Abandoned teen in China goes from a heartwarming reunion to "see you in court"
HEBEI – He went from searching for his biological parents to an emotional reunion that moved netizens in China.
Barely three weeks later, 17-year-old Liu Xuezhou has declared war on his parents with a terse “See you in court" on Wednesday (Jan 19).
He fired the first salvo on Monday, saying that his mother blocked him on messaging platform WeChat. She also called him a “white eye wolf” (a term to describe an ungrateful person), he added.
The following day, Liu’s father, Ding Shuangquan, said in an interview that he did not mind providing for his studies, but claimed that his son had demanded that his parents buy him a house in Hebei.
It was followed by a rebuttal from the young man who said his father was distorting the truth and “has not realised his mistake”.
The family saga unfolded on Dec 6 last year when Liu shared a video online, appealing for information of his parents. In it, he recounted how he was sold to a couple when he was about three months old. They died in an accident when he was four, reported the local media, and relatives of his adoptive parents took care of him.
Liu was about to abandon his initial appeal when his adoptive grandparents found a vaccination record. In another post on Dec 15, he revealed his given name was Ding Jing.
In its mission to crack down on human trafficking, Chinese authorities took an active interest in the case, and in about a week, the Shanxi police identified Ding as his biological father following a DNA test.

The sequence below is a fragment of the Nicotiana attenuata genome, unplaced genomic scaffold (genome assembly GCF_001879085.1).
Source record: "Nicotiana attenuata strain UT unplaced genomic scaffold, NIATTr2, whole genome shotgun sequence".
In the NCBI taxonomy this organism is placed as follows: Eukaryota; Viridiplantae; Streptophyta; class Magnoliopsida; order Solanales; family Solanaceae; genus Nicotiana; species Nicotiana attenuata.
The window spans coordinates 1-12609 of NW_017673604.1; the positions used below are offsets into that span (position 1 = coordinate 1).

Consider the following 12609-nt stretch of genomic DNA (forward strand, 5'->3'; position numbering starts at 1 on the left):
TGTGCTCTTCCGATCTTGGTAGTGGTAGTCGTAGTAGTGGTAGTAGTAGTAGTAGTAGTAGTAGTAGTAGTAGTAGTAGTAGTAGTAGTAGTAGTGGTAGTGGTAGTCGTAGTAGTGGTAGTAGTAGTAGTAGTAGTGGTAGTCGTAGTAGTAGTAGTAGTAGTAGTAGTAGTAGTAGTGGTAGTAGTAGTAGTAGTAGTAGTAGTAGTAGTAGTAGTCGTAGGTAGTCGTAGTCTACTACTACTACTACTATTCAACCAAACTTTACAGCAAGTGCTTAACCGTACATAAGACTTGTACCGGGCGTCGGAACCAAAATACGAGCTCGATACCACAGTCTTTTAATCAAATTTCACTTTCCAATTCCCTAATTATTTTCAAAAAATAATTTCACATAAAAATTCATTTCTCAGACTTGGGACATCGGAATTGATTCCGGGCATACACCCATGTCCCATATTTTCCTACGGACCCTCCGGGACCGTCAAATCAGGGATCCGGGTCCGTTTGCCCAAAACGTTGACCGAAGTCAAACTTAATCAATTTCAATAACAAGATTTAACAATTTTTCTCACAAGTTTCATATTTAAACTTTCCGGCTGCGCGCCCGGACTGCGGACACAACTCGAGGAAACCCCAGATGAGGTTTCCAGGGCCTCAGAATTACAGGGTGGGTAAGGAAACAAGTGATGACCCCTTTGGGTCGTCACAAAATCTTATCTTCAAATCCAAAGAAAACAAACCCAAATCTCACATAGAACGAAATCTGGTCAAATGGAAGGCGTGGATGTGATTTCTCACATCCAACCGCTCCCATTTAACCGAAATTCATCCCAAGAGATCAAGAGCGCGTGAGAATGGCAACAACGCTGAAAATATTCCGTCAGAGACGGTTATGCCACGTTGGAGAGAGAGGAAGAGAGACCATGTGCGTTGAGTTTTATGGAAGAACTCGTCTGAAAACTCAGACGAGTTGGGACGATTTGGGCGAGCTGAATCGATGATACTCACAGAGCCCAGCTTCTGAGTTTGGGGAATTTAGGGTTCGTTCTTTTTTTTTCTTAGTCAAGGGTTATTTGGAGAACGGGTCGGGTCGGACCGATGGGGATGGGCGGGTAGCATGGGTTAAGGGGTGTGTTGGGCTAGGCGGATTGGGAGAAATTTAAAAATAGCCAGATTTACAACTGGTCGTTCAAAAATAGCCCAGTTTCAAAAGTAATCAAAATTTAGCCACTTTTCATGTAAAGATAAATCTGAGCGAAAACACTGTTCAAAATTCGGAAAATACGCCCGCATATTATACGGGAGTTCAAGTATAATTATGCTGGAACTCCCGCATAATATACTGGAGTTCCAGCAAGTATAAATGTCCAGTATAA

After a tearful reunion ceremony between father and son, Liu travelled to Sanya to visit his mother.
Both parents were divorced and have separate families, and he now has three half-brothers and a half-sister.
Liu regularly shared updates of his newfound family love, including photos and screenshots of chat records. In posts on Jan 10 and 11, his photos were captioned: “A happy child today”.
But there was no happy ending.
On his father’s accusation, Liu explained he had left his caregiving relatives when he began his search, for fear of implicating them for human trafficking.
His parents had previously admitted that they sold him for 6,000 renminbi (S$1,270).
Said Liu: “I have no place to live now. The school is closed, so I can't live in the dormitory. I will have an internship next year, and I can't live in the dormitory either.
“All I was asking, is for my parents to rent me a place or find me a home. I didn’t expect them to react so violently.”
He now feels that his parents had met him only because of public pressure.
In a separate interview, his mother told reporters that she blocked her son because she wanted her peaceful life back.
She said: “I felt bad and wanted to make up to him, so we borrowed money just so he could travel to Sanya, and we could meet.”
Liu has since returned to Shijiazhuang to continue his second year in college.
The local government has contacted him to assure him that he would still be supported through subsidies for orphans, he said.
Liu told reporters: “I now want to study hard, finish it and then earn my own money quickly.”